The invention, together with the above-mentioned and additional objects and advantages of it, will be better understood by referring to the following description taken with the accompanying drawing, wherein:
FIGURE 1 is a cross-sectional view of a single MOS field effect transistor as is utilized in the present invention;
FIG. 2 is an illustration of the symbol employed herein for a device as shown in FIG. 1;
FIG. 3 is a graph of curves of typical operating characteristics for a device such as that shown in FIG. 1;
FIG. 4 is a circuit schematic of an MOS transistor circiut to which the present invention is particularly ap plicable;
FIG. 5 is a circuit schematic of one embodiment of the present invention; and
FIG. 6 is a partial sectional view of an integrated circuit with indicated circuit connections to provide operation as the circuit of FIG. 5.
FIGS. 1, 2 and 3 are included for background information to enable a better understanding of the present invention. In FIG. l, an MOS field effect transistor structure is illustrated that includes a P-type substrate 10 and N-type source and drain regions 12 and 13 respectively. The substrate may be 0f silicon and the regions 12 and 13 produced by selective diffusion using oxide masking techniques. A layer of insulating material 14, such as one of silicon dioxide, is disposed on the upper surface except where contacts 22 and 23, respectively, make contact with the regions 12 and 13. A gate contact 24 is disposed on the surface of the insulating layer 14 over the portion of substrate 10 disposed between the regions 12 and 13. This portion of the structure, referred to as the channel region 15, by reason of the presence of the insulating layer 14 has a layer of negative charges near the surface, hence inverting its conductivity to N-type and providing an N channel MOS transistor.
FIG. 2 shows the symbol employed herein to represent a structure like that of FIG. 1. The reference numerals indicate the correspondence of the elements of FIG. 2 with those of FIG. 1 and the symbols G, D, S and Sub. are used to designate the gate, drain, source and substrate, respectively, although the reference numerals and identifying symbols will not be repeated in subsequent figures.
An additional contact may or may not be provided on the substrate region 10. Generally, it may be at a fioating potential not requiring a contact. It may also be tied to a reference potential which may be the same as that of the source electrode. FIG. 1 illustrates the application of a voltage Vd across the drain and source regions 12 and 13 and a voltage Vg applied to the gate electrode 24.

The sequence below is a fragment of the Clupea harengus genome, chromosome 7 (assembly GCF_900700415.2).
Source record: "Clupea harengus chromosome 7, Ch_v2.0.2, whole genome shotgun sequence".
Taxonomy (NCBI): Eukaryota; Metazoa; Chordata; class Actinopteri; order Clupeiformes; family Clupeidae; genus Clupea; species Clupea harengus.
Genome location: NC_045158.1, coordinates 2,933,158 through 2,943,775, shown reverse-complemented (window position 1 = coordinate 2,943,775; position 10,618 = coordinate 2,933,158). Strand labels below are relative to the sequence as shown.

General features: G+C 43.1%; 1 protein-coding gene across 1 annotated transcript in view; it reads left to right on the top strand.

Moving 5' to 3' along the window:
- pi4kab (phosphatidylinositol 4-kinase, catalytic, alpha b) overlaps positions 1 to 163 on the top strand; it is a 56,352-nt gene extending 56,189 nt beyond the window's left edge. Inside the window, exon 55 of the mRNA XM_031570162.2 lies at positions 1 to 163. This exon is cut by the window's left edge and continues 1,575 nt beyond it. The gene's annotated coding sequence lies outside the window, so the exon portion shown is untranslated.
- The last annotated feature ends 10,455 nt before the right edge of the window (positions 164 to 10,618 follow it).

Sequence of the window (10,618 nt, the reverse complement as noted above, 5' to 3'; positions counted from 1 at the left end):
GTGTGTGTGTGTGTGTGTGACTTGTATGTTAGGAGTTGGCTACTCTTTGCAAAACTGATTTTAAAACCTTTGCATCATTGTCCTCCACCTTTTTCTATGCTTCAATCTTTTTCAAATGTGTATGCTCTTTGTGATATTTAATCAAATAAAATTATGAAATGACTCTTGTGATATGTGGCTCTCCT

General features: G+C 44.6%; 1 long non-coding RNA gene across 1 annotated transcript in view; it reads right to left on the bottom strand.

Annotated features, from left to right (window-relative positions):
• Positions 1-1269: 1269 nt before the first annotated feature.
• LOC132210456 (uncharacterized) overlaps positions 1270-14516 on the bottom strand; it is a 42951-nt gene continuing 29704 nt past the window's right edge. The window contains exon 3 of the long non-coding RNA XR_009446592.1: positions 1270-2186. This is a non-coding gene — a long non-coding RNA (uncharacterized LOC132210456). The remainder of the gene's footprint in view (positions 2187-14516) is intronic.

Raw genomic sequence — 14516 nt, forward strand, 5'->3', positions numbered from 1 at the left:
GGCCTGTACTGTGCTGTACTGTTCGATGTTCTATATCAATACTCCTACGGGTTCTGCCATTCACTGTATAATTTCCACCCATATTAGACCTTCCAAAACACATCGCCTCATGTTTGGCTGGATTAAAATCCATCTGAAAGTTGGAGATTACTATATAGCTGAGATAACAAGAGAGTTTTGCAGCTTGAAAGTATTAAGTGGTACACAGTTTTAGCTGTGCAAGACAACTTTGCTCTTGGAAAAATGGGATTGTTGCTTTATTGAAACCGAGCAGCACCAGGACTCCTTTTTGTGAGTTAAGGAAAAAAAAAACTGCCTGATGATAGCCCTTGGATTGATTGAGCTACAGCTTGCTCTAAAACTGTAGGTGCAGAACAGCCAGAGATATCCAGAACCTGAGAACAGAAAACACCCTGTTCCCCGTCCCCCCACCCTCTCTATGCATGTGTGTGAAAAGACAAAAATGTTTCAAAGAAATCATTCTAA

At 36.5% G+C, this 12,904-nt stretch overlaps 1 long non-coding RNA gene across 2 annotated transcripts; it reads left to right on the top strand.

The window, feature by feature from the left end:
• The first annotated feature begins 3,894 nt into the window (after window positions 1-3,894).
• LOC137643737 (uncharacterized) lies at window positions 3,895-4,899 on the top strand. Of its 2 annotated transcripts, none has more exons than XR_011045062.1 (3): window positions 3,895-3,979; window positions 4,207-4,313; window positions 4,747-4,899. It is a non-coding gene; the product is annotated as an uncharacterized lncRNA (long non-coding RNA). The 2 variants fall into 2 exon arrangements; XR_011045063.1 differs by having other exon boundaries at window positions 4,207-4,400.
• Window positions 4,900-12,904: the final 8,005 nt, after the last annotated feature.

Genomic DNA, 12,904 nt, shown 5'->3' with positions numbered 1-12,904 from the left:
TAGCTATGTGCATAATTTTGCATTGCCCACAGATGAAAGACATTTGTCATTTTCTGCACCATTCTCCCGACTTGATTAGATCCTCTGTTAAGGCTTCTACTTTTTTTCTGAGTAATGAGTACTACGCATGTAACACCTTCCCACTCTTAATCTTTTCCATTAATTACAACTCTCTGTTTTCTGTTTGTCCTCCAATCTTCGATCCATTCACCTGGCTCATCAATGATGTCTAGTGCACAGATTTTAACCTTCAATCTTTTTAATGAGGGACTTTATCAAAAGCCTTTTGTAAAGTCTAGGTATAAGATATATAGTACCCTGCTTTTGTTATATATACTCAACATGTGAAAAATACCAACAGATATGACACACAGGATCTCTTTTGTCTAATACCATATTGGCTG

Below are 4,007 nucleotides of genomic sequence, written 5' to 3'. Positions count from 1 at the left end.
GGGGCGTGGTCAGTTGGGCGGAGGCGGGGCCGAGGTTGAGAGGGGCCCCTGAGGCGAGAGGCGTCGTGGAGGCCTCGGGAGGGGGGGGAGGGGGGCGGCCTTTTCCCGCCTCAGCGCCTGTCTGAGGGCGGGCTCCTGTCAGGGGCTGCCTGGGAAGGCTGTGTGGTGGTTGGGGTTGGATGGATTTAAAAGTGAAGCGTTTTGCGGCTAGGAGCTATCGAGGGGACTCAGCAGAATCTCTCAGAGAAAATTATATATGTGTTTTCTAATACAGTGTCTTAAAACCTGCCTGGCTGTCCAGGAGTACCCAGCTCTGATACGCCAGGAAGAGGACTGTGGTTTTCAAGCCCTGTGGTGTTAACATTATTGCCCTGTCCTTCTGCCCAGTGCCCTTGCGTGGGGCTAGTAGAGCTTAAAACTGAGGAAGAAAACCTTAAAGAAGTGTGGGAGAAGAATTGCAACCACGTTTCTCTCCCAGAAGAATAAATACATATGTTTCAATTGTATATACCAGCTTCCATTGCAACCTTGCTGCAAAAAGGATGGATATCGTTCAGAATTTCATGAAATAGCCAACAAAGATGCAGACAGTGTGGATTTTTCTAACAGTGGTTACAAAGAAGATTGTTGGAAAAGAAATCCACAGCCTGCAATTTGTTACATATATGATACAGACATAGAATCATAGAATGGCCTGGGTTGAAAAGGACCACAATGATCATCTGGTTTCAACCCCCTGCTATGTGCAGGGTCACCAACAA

A device like that of FIG. 1 may be made with the conductivity type of the various regions reversed and such device may be utilized in the subsequently described apparatus with reversal of the indicated voltage polarities.
Devices like that shown in FIG. 1 may be made and operated in two ways. The differences may result in part from the nature of the fabrication process employed to make the structure and also from the manner in which potentials are applied to it. In some devices, called depletion mode devices, therev is appreciable conduction from source to drain with zero voltage on the gate. This conduction is decreased, in an N channel device, by application of increasingly negative voltages to the gate.
Enhancement mode devices have essentially zero current at zero gate voltage but increasingly larger currents are conducted through application of more positive gate bias voltages, in an N channel device.
In the present invention, either enhancement -mode or depletion mode devices may be used although the discussion herein pertains particularly to depletion mode devices. It is also suitable to use junction type field effect devices, which exhibit depletion mode operation, in the apparatus of this invention.
FIG. 3 illustrates typical performance of a depletion type N channel MOSFET. The three curves represent different values of gate voltage with the upper one being the least negative or most positive. The lowest curve is that referred to as cutoff and while it is shown spaced from the horizontal axis for clarity of illustration it is the characteristic exhibited when the gate voltage is so negative that negligible drain current flows.